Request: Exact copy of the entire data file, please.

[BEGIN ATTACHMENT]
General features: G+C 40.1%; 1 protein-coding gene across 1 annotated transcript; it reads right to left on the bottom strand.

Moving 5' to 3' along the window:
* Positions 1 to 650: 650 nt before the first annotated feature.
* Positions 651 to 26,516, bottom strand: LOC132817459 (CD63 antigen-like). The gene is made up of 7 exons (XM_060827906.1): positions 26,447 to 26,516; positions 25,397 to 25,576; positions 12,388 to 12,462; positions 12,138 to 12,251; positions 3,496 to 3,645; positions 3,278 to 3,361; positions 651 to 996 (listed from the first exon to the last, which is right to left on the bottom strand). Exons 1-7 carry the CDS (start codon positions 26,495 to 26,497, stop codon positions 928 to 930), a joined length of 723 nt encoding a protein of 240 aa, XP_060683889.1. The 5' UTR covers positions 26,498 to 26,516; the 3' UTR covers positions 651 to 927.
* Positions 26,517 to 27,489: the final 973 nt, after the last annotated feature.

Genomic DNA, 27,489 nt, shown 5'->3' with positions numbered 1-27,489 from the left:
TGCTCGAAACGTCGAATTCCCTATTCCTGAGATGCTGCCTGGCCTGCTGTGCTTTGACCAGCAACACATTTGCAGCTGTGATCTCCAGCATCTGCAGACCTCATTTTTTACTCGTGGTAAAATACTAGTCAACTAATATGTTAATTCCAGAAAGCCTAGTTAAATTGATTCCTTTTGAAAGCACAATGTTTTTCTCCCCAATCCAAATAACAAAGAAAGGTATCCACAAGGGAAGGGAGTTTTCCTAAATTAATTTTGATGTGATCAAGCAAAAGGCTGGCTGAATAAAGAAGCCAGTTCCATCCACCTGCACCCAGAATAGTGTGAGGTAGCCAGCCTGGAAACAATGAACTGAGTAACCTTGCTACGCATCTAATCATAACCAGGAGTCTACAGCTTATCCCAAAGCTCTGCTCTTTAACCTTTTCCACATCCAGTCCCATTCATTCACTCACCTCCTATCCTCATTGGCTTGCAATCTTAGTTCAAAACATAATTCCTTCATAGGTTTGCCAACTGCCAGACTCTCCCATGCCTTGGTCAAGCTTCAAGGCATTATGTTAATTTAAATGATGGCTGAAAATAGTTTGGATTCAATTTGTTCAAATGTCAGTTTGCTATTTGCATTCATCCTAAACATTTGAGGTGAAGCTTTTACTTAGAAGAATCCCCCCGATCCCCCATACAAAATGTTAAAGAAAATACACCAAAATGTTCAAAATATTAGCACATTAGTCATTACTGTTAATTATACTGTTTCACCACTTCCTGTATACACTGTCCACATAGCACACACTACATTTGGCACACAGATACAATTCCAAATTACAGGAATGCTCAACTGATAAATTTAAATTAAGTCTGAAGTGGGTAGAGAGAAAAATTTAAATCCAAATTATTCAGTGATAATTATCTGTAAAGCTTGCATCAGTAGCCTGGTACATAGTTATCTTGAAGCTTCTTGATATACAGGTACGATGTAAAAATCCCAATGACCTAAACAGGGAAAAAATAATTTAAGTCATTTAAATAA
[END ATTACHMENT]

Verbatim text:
General features: G+C 40.1%; 1 protein-coding gene across 1 annotated transcript; it reads right to left on the bottom strand.

Moving 5' to 3' along the window:
* Positions 1 to 650: 650 nt before the first annotated feature.
* Positions 651 to 26,516, bottom strand: LOC132817459 (CD63 antigen-like). The gene is made up of 7 exons (XM_060827906.1): positions 26,447 to 26,516; positions 25,397 to 25,576; positions 12,388 to 12,462; positions 12,138 to 12,251; positions 3,496 to 3,645; positions 3,278 to 3,361; positions 651 to 996 (listed from the first exon to the last, which is right to left on the bottom strand). Exons 1-7 carry the CDS (start codon positions 26,495 to 26,497, stop codon positions 928 to 930), a joined length of 723 nt encoding a protein of 240 aa, XP_060683889.1. The 5' UTR covers positions 26,498 to 26,516; the 3' UTR covers positions 651 to 927.
* Positions 26,517 to 27,489: the final 973 nt, after the last annotated feature.

Genomic DNA, 27,489 nt, shown 5'->3' with positions numbered 1-27,489 from the left:
TGCTCGAAACGTCGAATTCCCTATTCCTGAGATGCTGCCTGGCCTGCTGTGCTTTGACCAGCAACACATTTGCAGCTGTGATCTCCAGCATCTGCAGACCTCATTTTTTACTCGTGGTAAAATACTAGTCAACTAATATGTTAATTCCAGAAAGCCTAGTTAAATTGATTCCTTTTGAAAGCACAATGTTTTTCTCCCCAATCCAAATAACAAAGAAAGGTATCCACAAGGGAAGGGAGTTTTCCTAAATTAATTTTGATGTGATCAAGCAAAAGGCTGGCTGAATAAAGAAGCCAGTTCCATCCACCTGCACCCAGAATAGTGTGAGGTAGCCAGCCTGGAAACAATGAACTGAGTAACCTTGCTACGCATCTAATCATAACCAGGAGTCTACAGCTTATCCCAAAGCTCTGCTCTTTAACCTTTTCCACATCCAGTCCCATTCATTCACTCACCTCCTATCCTCATTGGCTTGCAATCTTAGTTCAAAACATAATTCCTTCATAGGTTTGCCAACTGCCAGACTCTCCCATGCCTTGGTCAAGCTTCAAGGCATTATGTTAATTTAAATGATGGCTGAAAATAGTTTGGATTCAATTTGTTCAAATGTCAGTTTGCTATTTGCATTCATCCTAAACATTTGAGGTGAAGCTTTTACTTAGAAGAATCCCCCCGATCCCCCATACAAAATGTTAAAGAAAATACACCAAAATGTTCAAAATATTAGCACATTAGTCATTACTGTTAATTATACTGTTTCACCACTTCCTGTATACACTGTCCACATAGCACACACTACATTTGGCACACAGATACAATTCCAAATTACAGGAATGCTCAACTGATAAATTTAAATTAAGTCTGAAGTGGGTAGAGAGAAAAATTTAAATCCAAATTATTCAGTGATAATTATCTGTAAAGCTTGCATCAGTAGCCTGGTACATAGTTATCTTGAAGCTTCTTGATATACAGGTACGATGTAAAAATCCCAATGACCTAAACAGGGAAAAAATAATTTAAGTCATTTAAATAA